[Greenbuilding] firewood moisture content - a question for Norbert perhaps

Corwyn corwyn at midcoast.com
Tue Dec 13 09:08:06 PST 2011


On 12/12/2011 11:19 PM, Sacie Lambertson wrote:
> Since we heat our home primarily with wood, this is most interesting to
> me (though possibly better for another forum).  What is the stove you or
> Reuben use and what is the space you heat that allows just one or so
> burns a day?  I am presuming good insulation.
>
> And what is it you do to create a very hot fire from the
> beginning--would appreciate the specific times involved in each step
> when you describe your process.  Starting from coals of the night
> before....or from scratch...

I have a Hearthstone Phoenix (one of the first in the beautiful 
semi-gloss blue black) 
http://www.hearthstonestoves.com/wood-stoves/stove-details?product_id=20 
It is rated at 60,000 BTUs (per hour).  Any modern stove with an EPA 
rating, with a glass door, should be fine.  I would recommend not 
getting a catalytic version, as they do wear out, and can be costly to 
replace.

I burn wood that I collect of my land, which means that I generally end 
up with either what needed to be cut, or what happens to fall.  Mostly 
this means oak, quaking aspen, cherry, beech and pine.  I am not as 
conscientious as, say Bill Copperthwaite ("The richest man in Maine" 
with 5 years worth of cut-split-stacked wood).  I do make sure to get 2 
cords stacked in the basement before winter.

My theory of fire-building is that all other theories about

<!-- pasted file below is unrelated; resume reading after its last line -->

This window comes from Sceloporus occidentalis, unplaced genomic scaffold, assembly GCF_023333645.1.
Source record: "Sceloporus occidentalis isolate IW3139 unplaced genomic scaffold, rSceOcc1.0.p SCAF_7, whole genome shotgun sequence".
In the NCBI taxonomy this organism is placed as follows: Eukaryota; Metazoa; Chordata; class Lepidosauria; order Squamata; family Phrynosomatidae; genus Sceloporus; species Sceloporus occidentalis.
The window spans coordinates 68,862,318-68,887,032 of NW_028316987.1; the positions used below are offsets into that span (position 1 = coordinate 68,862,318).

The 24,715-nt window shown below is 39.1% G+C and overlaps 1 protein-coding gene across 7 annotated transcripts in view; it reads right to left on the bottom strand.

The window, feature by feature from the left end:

fire-building get it wrong.  People will talk endlessly about what 
materials they use, the order the stack it, even the shapes they make. 
I think only two things matter: surface area and gaps.  To start up a 
fire you need a lot of surface area (tinder, kindling).  The gaps 
between any two pieces should be as consistent as possible, and around 
1/2" to 3/4".  No more, no less.  I generally start with some paper, 
perhaps a fire starter (single egg carton section with sawdust and 
melted wax), then some kindling (either sticks or small splits), then 
some logs.  I often just build the whole things and set it ablaze 
(especially in the winter when I am in a groove).  I burn with the stove 
door ajar until things are burning well, then close it.  I regulate the 
air to get a nice hot burn, and almost never close it all the way down. 
  It is important to remember that the control is like a tuning knob not 
a volume knob; adjust until you get a proper burn.  A proper burn should 
have lots of translucent purplish flames, not opaque yellow ones.  If 
you have a downdraft stove, make sure that the air from above is igniting.

I never expect there to be coals remaining by the time I am ready to 
build another fire; a box of matches is $1 for a years supply, and I am 
ensured of getting flames right away rather than producing tons of smoke 
trying to get coals to reignite.  That said, I did light a fire with the 
coals from a fire roughly 60 hours previous once.  It was a fluke.

I have a larger house than Reuben, with a footprint of around 864 square 
feet, and two floors above ground, and a non-isolated basement
below.  The house is technically a high-post cape, but the second floor 
extends all the way to the peak of the roof.  Insulation is around R-40 
on wall and roof, R-20 basement walls, R-10 slab.  NOTE: This is NOT 
what I would do now.  I would use more.  For more information on the 
house see: http://www.greenfret.com/house/house.html

Last night, the temperature in the house was around 65F and I was (for 
some reason) feeling cold.  I lit the fire around 9:00pm when the 
outside temp was 25F (and got down to 22).  The wood was a bit wet, and 
I filled the stove only the once.  This morning the house bottomed out 
at 64F before the sun started warming it again.  We get around 7500 HDD 
here on the coast of Maine.


Thank You Kindly,

Corwyn

-- 
Topher Belknap
Green Fret Consulting
Kermit didn't know the half of it...
http://www.greenfret.com/
topher at greenfret.com
(207) 882-7652



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